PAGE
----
15. The combination claimed in claim 14 in which two tanks are provided, one of which is initially full of slurry and the other of which is initially empty, and conduit means connecting the empty tank to said vent connection, whereby clean fuel from the cylinder of the accumulator which is not pumping is collected in said other tank.

16. Mechanism for introducing contamination into a high pressure fuel line in a continuous manner comprising a pressure reducing orifice in said line, two accumulators, each having a cylinder and an expansible bag within said cylinder, conduit means connecting each of said bags to said fuel line downstream of said orifice, check valves in said conduit means for preventing high pressure fuel from flowing back into said bags, conduit means including a 4-way two-position valve for alternately connecting the cylinders of said accumulators with said fuel line upstream of said orifice, said valve also having means for connecting either of said cylinders which is not connected by said valve to said high pressure fuel line to a vent conduit, means including a timer for operating said valve between its two positions, and means for supplying a slurry of fuel and contaminates to either of said bags whenever its cylinder is connected by said valve to said vent conduit comprising two tanks, either one of which is initially full of slurry and the other of which is initially empty, a low pressure pump having an inlet and an outlet, conduit means including a manual 4-way two-position valve for connecting said pump outlet to the slurry-containing tank 5 and for connecting the other tank to said vent conduit, conduit means including a manual 3-way two-position valve for connecting said pump inlet to whichever is the slurry-containing tank, whereby the slurry in the slurrycontaining tank is continuously circulated by said pump,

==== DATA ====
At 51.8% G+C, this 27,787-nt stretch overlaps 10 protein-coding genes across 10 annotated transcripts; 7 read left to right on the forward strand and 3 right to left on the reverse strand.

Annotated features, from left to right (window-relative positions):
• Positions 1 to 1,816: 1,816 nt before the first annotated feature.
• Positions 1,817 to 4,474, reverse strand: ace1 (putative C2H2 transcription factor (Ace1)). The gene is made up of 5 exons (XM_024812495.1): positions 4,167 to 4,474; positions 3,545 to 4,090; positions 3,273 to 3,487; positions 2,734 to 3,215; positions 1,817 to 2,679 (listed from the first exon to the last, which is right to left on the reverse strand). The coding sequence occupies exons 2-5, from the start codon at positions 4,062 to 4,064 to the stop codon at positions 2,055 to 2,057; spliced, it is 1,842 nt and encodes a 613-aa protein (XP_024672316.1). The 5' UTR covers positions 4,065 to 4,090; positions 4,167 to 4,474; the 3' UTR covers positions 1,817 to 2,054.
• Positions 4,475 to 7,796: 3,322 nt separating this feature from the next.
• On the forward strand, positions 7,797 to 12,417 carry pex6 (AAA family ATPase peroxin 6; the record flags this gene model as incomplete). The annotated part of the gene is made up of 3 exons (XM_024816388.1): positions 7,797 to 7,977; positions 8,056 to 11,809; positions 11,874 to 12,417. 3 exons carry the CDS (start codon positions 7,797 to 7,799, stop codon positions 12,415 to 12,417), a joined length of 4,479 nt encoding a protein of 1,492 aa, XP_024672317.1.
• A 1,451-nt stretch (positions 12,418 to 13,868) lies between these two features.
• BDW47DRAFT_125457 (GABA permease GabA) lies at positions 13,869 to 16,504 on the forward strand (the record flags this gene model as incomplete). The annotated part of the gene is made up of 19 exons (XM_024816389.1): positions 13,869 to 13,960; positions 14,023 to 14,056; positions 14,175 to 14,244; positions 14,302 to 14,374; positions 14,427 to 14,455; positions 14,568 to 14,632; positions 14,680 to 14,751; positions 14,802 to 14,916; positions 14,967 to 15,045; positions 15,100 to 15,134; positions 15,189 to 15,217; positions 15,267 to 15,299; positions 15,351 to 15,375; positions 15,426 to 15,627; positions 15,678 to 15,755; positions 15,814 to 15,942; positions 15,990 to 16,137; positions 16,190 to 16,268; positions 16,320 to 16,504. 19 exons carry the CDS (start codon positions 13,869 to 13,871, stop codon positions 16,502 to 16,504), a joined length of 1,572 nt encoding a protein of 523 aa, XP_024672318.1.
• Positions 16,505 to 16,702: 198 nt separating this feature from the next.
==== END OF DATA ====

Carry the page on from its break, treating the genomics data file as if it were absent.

and conduit means connecting said pu rnp outlet to said accumulator bags having check valves therein for preventing s'lurry discharged from said lbags under pressure in said cylinders from flowing back into the pump circuit.

No references cited.

M. CARY NELSON, Primary Examiner.

R. J. MILLER, Assistant Examiner.

Non-Patent Citations
Reference
1 *None
Referenced by
Citing PatentFiling datePublication dateApplicantTitle
US3835874 *Jun 9, 1970Sep 17, 1974Dellasala FMethod of introducing liquid doses
US3844306 *Mar 7, 1973Oct 29, 1974Hill RGas supply system
US4066097 *Sep 11, 1975Jan 3, 1978C. F. Scheer & CieApparatus for processing molten liquid plastics, particularly for extrusion of plastics
US4287908 *Jul 30, 1980Sep 8, 1981Dana CorporationFuel tank selector valve
US4681137 *May 7, 1986Jul 21, 1987Accuratio System Inc.Reaction injection molding pressure developing and balancing circuit
US6705344 *Mar 18, 2002Mar 16, 2004Blair J. PoirierPotable water circulation system
US6920897Jan 22, 2004Jul 26, 2005Blair J. PoirierPotable water circulation system
Classifications
U.S. Classification137/256, 137/563, 137/564.5
International ClassificationB64D37/00
Cooperative ClassificationB64D37/00
European ClassificationB64D37/00